It is worth noting that if the client chooses only a compressed implementation that could be well-defined, then we could have a project. On the other hand, if the client chooses the extended and staged approach, it would be best to treat this initiative, and the comprehensive engagement, as a program with multiple projects.

Possible program life cycle

Possible Program Life Cycle

In future articles we might discuss the details of the program but at this time we are keeping this confidential information.

Benefit of program management

We will try to explain using a graphic from a colleague and a PMI Fellow, Mr. Michel Thiry.

Benefit of Program Management in Organizational Change InitiativesWhat we understand from the diagram are:

  1. There are three horizontal dashed lines representing target situation, original situation, and minimum acceptable level.
  2. As an organization wanting to go from original to target situation, raise its performance level, it would need to implement new systems, policies, procedures, etc. Usually, that will have a negative impact in the early stage due to disruptions caused by the “change”, resistance to change, and the learning curve. This is shown in the line starting at the left axis and moving right and downward.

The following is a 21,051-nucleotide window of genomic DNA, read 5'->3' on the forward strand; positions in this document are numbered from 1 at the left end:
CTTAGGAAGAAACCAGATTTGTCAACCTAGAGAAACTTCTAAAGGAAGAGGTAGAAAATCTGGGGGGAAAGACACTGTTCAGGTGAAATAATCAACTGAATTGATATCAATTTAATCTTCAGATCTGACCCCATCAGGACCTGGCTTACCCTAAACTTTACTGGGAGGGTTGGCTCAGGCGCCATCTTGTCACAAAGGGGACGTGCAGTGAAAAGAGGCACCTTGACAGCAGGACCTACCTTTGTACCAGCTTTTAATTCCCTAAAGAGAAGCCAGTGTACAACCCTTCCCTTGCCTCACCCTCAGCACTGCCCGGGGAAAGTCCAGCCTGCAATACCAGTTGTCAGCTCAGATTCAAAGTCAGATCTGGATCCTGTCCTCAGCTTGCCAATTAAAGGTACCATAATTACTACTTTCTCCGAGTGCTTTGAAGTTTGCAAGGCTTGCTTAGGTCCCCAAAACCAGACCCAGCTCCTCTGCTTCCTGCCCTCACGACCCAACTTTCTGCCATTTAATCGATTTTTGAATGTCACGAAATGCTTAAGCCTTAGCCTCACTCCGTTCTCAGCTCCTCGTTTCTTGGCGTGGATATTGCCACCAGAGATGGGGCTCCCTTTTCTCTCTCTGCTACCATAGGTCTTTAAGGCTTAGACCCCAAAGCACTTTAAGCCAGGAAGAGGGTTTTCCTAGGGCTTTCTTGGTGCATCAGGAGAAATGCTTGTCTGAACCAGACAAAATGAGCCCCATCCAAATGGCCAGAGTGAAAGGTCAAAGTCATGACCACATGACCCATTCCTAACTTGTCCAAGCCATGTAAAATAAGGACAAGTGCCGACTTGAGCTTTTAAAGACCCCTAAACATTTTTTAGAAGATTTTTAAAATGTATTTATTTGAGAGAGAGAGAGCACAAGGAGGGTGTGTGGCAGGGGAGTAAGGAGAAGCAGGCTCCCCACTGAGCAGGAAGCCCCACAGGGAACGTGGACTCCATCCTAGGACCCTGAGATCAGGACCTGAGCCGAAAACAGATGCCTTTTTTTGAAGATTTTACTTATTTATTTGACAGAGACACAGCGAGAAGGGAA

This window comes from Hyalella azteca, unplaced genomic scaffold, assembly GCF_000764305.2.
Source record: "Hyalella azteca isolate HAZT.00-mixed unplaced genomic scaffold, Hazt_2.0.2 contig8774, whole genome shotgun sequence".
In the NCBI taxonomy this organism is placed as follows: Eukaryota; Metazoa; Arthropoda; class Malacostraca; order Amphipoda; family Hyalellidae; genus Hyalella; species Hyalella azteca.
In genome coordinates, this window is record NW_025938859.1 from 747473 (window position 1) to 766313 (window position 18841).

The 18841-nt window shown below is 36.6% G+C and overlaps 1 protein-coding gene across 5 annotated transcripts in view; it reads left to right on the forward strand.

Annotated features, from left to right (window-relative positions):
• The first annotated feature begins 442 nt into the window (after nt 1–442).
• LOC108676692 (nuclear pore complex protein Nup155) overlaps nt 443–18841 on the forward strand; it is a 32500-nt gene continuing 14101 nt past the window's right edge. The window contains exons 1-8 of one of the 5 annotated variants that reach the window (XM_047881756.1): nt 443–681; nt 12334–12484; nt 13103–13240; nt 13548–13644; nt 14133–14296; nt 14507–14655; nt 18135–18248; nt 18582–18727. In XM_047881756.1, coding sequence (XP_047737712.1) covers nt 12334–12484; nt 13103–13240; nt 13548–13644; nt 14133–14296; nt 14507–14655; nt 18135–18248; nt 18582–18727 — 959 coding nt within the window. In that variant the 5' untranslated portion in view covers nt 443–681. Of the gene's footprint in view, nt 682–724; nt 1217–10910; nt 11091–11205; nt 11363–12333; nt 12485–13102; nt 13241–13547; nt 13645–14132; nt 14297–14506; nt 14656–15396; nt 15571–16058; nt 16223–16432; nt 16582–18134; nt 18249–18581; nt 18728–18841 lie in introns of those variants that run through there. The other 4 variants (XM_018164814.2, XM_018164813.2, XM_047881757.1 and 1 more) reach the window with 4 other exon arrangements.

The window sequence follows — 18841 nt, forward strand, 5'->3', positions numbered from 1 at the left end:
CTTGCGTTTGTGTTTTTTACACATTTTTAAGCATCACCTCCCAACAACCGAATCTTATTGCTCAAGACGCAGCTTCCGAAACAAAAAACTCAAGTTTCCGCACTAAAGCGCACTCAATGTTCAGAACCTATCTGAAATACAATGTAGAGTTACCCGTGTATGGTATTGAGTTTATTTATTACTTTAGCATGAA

3. If all the changes are implemented at once, sweeping organizational change, the large volume of new content, coupled with resistance to change, and learning-curve factor, the performance could continue to decline into the High Risk Zone, below the minimum acceptable level. This low performance will drag for a period of time before the performance starts to improve. Due to this situation and extended period in the high risk zone, there could be work disruptions, reduced motivation, losing trust in the system, and ultimately management might lose patience and abort the new system.